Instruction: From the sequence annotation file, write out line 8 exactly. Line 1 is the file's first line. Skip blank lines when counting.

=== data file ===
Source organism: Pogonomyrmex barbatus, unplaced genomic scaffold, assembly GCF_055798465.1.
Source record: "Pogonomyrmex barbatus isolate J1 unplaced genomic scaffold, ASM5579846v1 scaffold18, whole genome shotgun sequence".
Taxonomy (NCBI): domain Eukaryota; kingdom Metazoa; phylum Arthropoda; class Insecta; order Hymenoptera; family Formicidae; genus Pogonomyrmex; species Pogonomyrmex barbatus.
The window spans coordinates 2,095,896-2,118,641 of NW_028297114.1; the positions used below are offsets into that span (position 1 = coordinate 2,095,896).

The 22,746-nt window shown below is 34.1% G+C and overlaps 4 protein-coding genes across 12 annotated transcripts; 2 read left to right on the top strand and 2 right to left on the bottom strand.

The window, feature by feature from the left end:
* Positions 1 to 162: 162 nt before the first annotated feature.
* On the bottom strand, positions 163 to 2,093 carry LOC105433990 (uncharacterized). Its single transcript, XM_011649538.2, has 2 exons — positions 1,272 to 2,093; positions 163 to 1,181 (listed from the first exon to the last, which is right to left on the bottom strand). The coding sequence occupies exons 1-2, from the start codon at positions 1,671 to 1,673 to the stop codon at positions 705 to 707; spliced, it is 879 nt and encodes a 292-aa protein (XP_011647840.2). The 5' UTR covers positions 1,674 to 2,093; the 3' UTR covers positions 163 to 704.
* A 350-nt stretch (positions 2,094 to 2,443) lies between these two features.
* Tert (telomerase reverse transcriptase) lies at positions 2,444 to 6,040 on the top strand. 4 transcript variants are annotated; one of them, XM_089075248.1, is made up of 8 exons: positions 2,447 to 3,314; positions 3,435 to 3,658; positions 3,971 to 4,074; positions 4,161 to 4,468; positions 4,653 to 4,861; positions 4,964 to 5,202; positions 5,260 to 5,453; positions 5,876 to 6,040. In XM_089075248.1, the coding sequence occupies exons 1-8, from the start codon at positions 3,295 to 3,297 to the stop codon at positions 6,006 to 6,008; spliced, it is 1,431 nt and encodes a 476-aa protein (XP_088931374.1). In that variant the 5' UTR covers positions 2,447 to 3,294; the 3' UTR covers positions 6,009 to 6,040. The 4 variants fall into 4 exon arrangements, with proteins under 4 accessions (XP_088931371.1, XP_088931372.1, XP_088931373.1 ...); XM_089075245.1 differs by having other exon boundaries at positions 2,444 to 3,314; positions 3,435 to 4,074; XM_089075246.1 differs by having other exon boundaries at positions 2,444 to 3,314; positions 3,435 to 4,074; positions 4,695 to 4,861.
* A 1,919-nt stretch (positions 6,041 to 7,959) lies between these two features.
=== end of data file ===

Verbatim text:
* On the bottom strand, positions 163 to 2,093 carry LOC105433990 (uncharacterized). Its single transcript, XM_011649538.2, has 2 exons — positions 1,272 to 2,093; positions 163 to 1,181 (listed from the first exon to the last, which is right to left on the bottom strand). The coding sequence occupies exons 1-2, from the start codon at positions 1,671 to 1,673 to the stop codon at positions 705 to 707; spliced, it is 879 nt and encodes a 292-aa protein (XP_011647840.2). The 5' UTR covers positions 1,674 to 2,093; the 3' UTR covers positions 163 to 704.